Though we are still getting through the peaks of the COVID-19 crisis, many investors are shifting their focus to post COVID-19 economy strategy to get in front of managing their investment portfolios.
To that end, I have been observing, listening, and reading several intellectual examinations of the current conditions as people are starting to gaze into their crystal balls, attempting to predict structural shifts in consumer behavior due to the pandemic. While the final data will tell the full story of how and why certain groups were affected by COVID-19 more severely than others, The World Health Organization is already reporting that people with diabetes are among the most vulnerable.
Recently, Mexican Deputy Health Secretary Hugo Lopez-Gatell said, “decades of poor eating habits in the country have created an epidemic of obesity, diabetes, and other health complications that make its people more vulnerable to the novel coronavirus.” (https://www.reuters.com/article/us-health-coronavirus-mexico-idUSKBN21N017)
As a healthy food investor, the past decade has been filled with a renaissance of deal-related activity. The combination of technology applications, disruption of the old guard branded products, and new distribution platforms accounted for an increase in private funding from $23.1B from 2014-2016 vs. $52.1B in 2017-2019 according to AgFunders 2019 annual report. As with many new categories and technology, the early years are filled with expensive R&D and high-cost products. The food industry has been no different and has relied on the brand loyalty of high-end grocery outlets such as Whole Foods and Natural Grocers to provide scalability for companies wanting to make a difference in the health impact that food can make in someone’s diet.
However, even before COVID-19, consumers had begun to realize that food companies were paying for false health claims or misleading statements to ensure brand loyalty. At the same time, the government provided little regulation to these practices. As science caught up and began taking a more active role in how the body responds to certain ingredients, factory food production was exposed. Consumers are now educating themselves about ingredients, not only the calories, fat grams, and sugar content, but rampant pesticide use, animal hormones, and unhealthy processing techniques linked to health issues and weight gain. Four decades of blind oversight has created nearly a 40% obesity rate in the U.S. alone.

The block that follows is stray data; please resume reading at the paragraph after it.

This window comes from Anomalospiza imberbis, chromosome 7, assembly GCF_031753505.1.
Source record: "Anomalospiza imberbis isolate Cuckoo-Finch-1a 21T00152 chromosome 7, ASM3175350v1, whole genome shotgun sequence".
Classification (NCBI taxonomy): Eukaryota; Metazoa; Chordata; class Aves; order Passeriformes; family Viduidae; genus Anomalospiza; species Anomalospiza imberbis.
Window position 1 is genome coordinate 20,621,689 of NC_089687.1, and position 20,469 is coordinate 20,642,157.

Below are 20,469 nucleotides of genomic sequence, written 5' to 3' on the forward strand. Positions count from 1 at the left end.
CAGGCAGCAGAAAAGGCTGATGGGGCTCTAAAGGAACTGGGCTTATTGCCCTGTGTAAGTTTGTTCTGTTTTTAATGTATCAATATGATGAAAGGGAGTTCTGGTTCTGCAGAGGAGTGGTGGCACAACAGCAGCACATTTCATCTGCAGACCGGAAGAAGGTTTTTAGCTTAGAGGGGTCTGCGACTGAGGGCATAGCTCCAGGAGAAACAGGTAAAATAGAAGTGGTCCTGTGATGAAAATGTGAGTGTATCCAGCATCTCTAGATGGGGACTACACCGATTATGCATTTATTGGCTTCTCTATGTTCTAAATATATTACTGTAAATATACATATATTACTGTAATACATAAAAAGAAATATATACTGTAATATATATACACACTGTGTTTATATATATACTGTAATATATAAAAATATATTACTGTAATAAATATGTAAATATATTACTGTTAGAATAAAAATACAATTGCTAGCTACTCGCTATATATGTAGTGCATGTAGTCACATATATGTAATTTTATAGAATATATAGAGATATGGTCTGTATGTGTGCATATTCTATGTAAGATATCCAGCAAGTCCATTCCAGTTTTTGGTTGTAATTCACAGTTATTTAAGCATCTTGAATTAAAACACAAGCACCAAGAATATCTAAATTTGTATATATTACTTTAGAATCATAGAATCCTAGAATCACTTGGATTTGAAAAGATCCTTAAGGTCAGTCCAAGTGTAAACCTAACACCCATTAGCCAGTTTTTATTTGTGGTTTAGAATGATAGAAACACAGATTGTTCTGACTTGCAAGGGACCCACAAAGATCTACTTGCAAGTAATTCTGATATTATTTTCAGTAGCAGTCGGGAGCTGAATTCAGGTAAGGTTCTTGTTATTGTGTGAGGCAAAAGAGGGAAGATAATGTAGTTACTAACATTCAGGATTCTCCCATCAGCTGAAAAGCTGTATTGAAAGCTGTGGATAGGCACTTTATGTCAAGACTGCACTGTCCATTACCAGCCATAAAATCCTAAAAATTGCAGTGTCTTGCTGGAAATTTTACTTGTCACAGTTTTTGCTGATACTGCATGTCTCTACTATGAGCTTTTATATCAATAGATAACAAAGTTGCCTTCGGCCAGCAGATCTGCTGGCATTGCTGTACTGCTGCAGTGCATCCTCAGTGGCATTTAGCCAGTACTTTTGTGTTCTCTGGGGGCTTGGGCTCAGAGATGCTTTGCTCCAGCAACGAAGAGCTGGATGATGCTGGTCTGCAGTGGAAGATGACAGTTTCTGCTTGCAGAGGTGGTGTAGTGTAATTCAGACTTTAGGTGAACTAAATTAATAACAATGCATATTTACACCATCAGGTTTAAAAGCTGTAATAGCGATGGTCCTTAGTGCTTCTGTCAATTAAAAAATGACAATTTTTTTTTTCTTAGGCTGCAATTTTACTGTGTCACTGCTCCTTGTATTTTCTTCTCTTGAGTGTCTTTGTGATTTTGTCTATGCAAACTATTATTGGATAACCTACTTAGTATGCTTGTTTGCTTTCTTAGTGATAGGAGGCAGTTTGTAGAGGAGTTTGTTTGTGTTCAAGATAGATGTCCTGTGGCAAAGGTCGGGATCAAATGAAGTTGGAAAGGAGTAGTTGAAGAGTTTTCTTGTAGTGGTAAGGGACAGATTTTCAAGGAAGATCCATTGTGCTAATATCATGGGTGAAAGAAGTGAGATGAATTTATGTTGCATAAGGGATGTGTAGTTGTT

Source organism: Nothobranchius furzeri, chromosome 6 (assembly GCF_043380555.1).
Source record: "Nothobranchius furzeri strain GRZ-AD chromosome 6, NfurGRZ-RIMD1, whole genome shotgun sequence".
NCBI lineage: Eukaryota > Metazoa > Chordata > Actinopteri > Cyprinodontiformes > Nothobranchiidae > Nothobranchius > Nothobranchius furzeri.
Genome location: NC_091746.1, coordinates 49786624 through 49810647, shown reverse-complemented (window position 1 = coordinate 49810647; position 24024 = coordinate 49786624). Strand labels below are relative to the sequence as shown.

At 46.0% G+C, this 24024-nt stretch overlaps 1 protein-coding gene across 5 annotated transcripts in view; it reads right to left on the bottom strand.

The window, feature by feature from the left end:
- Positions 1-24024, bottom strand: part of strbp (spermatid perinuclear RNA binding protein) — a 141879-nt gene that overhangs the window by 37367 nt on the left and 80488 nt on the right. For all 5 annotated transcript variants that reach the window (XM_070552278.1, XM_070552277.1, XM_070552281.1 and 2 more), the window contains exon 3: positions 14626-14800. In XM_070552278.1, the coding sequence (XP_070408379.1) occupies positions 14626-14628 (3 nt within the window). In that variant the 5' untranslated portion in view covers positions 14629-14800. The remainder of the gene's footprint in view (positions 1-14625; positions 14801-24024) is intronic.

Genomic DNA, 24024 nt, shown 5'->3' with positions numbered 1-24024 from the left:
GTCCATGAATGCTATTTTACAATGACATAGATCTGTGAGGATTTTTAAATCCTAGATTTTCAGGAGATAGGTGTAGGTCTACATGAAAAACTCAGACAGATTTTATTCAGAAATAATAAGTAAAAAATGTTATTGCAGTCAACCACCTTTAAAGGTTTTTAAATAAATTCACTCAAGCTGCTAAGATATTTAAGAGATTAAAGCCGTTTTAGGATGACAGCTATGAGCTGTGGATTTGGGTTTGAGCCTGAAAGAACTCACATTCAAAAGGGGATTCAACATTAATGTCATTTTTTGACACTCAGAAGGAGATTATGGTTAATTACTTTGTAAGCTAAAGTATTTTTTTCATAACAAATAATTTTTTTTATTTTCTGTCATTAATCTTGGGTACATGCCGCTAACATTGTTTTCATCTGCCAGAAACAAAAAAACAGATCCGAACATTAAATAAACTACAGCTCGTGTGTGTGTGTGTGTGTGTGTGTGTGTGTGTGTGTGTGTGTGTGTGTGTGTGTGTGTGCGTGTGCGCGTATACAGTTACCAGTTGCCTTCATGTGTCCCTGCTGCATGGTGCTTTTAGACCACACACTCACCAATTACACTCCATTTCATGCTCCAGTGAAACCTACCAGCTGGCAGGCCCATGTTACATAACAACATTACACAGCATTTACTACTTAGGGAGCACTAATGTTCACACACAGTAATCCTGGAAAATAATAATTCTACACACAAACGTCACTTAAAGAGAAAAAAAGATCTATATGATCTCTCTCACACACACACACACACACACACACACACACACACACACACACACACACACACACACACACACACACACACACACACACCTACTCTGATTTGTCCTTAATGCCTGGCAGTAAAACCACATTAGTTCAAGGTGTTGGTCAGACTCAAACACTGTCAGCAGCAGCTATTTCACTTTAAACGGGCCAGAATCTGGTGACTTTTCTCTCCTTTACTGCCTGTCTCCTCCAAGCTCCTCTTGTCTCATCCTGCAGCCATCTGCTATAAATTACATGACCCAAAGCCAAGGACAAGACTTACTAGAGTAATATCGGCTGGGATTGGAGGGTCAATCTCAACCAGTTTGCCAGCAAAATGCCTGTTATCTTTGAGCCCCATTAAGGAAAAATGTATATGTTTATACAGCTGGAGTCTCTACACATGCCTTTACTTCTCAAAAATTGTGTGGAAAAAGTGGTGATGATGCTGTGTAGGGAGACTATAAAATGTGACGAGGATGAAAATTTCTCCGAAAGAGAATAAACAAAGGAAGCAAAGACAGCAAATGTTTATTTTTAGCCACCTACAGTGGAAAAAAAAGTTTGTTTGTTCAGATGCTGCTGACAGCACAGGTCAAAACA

Consumers are now educating themselves about ingredients, not only the calories, fat grams, and sugar content, but rampant pesticide use, animal hormones, and unhealthy processing techniques linked to health issues and weight gain. Four decades of blind oversight has created nearly a 40% obesity rate in the U.S. alone.
As individuals educate themselves further and demand change, COVID-19 will accelerate healthy foods’ transition to the masses. It is now the responsibility of the government to make healthy food accessible to the masses, especially low-income families and individuals, or we will find ourselves compromised for health epidemics to come. We can’t eliminate threats we don’t see coming, but we can control how our global population is prepared to fight for their health from the inside out using nutrition.
Whether or not the government changes its policies around healthy food production, COVID-19 will accelerate the availability of resources to preventative health measures based on consumer demand.
Consumers will find ways to extend their longevity and protect their immune systems later in life by educating themselves about how food can be used as preventative medicine, linking all generations to one common goal – maximize health.
Post By: Ross Iverson, CIO